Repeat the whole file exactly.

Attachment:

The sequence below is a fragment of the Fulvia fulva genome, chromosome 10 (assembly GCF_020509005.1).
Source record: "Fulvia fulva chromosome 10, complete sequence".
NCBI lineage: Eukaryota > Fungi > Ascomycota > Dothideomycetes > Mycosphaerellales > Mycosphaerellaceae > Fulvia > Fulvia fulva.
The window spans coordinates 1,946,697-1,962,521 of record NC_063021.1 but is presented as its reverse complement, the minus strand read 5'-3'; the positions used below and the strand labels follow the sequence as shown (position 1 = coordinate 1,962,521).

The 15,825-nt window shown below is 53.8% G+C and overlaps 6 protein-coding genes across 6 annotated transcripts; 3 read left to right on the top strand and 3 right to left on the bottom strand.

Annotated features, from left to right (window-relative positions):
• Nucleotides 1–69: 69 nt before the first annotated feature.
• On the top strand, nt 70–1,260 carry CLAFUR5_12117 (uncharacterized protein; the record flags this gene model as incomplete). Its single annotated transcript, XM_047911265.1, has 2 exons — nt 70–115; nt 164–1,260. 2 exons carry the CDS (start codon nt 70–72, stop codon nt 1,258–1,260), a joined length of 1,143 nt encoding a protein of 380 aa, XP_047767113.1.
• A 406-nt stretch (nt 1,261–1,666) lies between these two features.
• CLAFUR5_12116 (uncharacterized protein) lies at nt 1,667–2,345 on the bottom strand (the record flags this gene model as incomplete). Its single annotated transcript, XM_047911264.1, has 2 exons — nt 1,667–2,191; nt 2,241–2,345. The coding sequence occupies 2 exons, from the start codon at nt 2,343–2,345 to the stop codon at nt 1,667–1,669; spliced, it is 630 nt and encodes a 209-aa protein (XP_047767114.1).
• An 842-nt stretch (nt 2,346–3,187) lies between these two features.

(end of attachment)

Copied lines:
The sequence below is a fragment of the Fulvia fulva genome, chromosome 10 (assembly GCF_020509005.1).
Source record: "Fulvia fulva chromosome 10, complete sequence".
NCBI lineage: Eukaryota > Fungi > Ascomycota > Dothideomycetes > Mycosphaerellales > Mycosphaerellaceae > Fulvia > Fulvia fulva.
The window spans coordinates 1,946,697-1,962,521 of record NC_063021.1 but is presented as its reverse complement, the minus strand read 5'-3'; the positions used below and the strand labels follow the sequence as shown (position 1 = coordinate 1,962,521).

The 15,825-nt window shown below is 53.8% G+C and overlaps 6 protein-coding genes across 6 annotated transcripts; 3 read left to right on the top strand and 3 right to left on the bottom strand.

Annotated features, from left to right (window-relative positions):
• Nucleotides 1–69: 69 nt before the first annotated feature.
• On the top strand, nt 70–1,260 carry CLAFUR5_12117 (uncharacterized protein; the record flags this gene model as incomplete). Its single annotated transcript, XM_047911265.1, has 2 exons — nt 70–115; nt 164–1,260. 2 exons carry the CDS (start codon nt 70–72, stop codon nt 1,258–1,260), a joined length of 1,143 nt encoding a protein of 380 aa, XP_047767113.1.
• A 406-nt stretch (nt 1,261–1,666) lies between these two features.
• CLAFUR5_12116 (uncharacterized protein) lies at nt 1,667–2,345 on the bottom strand (the record flags this gene model as incomplete). Its single annotated transcript, XM_047911264.1, has 2 exons — nt 1,667–2,191; nt 2,241–2,345. The coding sequence occupies 2 exons, from the start codon at nt 2,343–2,345 to the stop codon at nt 1,667–1,669; spliced, it is 630 nt and encodes a 209-aa protein (XP_047767114.1).
• An 842-nt stretch (nt 2,346–3,187) lies between these two features.